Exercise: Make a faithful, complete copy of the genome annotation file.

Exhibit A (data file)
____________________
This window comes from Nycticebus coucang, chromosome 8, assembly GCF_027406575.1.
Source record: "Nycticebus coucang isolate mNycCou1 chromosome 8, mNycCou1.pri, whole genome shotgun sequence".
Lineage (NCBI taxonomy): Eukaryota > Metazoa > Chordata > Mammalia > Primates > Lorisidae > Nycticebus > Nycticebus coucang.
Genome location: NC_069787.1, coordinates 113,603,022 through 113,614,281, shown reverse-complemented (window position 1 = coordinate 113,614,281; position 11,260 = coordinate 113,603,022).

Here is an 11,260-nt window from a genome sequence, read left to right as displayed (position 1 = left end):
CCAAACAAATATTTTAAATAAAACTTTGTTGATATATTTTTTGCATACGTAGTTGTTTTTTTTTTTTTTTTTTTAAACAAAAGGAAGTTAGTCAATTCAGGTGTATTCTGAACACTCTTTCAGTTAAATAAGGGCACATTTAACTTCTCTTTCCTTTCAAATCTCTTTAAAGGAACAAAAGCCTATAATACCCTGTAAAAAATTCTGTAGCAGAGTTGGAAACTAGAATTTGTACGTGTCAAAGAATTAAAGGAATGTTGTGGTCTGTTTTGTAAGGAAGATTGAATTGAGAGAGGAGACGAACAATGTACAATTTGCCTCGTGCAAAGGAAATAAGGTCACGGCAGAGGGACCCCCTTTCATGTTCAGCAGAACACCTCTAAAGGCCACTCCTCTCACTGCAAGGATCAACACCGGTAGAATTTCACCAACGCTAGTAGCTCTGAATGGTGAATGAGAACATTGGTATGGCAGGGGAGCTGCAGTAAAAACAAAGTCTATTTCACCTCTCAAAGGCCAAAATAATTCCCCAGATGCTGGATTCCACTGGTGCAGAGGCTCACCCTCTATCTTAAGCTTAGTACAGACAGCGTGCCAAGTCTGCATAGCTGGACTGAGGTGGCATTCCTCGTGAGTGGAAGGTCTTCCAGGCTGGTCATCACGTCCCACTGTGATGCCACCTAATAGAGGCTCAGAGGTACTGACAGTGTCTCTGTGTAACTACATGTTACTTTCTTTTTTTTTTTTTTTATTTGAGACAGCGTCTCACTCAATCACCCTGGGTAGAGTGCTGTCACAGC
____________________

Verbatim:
This window comes from Nycticebus coucang, chromosome 8, assembly GCF_027406575.1.
Source record: "Nycticebus coucang isolate mNycCou1 chromosome 8, mNycCou1.pri, whole genome shotgun sequence".
Lineage (NCBI taxonomy): Eukaryota > Metazoa > Chordata > Mammalia > Primates > Lorisidae > Nycticebus > Nycticebus coucang.
Genome location: NC_069787.1, coordinates 113,603,022 through 113,614,281, shown reverse-complemented (window position 1 = coordinate 113,614,281; position 11,260 = coordinate 113,603,022).

Here is an 11,260-nt window from a genome sequence, read left to right as displayed (position 1 = left end):
CCAAACAAATATTTTAAATAAAACTTTGTTGATATATTTTTTGCATACGTAGTTGTTTTTTTTTTTTTTTTTTTAAACAAAAGGAAGTTAGTCAATTCAGGTGTATTCTGAACACTCTTTCAGTTAAATAAGGGCACATTTAACTTCTCTTTCCTTTCAAATCTCTTTAAAGGAACAAAAGCCTATAATACCCTGTAAAAAATTCTGTAGCAGAGTTGGAAACTAGAATTTGTACGTGTCAAAGAATTAAAGGAATGTTGTGGTCTGTTTTGTAAGGAAGATTGAATTGAGAGAGGAGACGAACAATGTACAATTTGCCTCGTGCAAAGGAAATAAGGTCACGGCAGAGGGACCCCCTTTCATGTTCAGCAGAACACCTCTAAAGGCCACTCCTCTCACTGCAAGGATCAACACCGGTAGAATTTCACCAACGCTAGTAGCTCTGAATGGTGAATGAGAACATTGGTATGGCAGGGGAGCTGCAGTAAAAACAAAGTCTATTTCACCTCTCAAAGGCCAAAATAATTCCCCAGATGCTGGATTCCACTGGTGCAGAGGCTCACCCTCTATCTTAAGCTTAGTACAGACAGCGTGCCAAGTCTGCATAGCTGGACTGAGGTGGCATTCCTCGTGAGTGGAAGGTCTTCCAGGCTGGTCATCACGTCCCACTGTGATGCCACCTAATAGAGGCTCAGAGGTACTGACAGTGTCTCTGTGTAACTACATGTTACTTTCTTTTTTTTTTTTTTTATTTGAGACAGCGTCTCACTCAATCACCCTGGGTAGAGTGCTGTCACAGC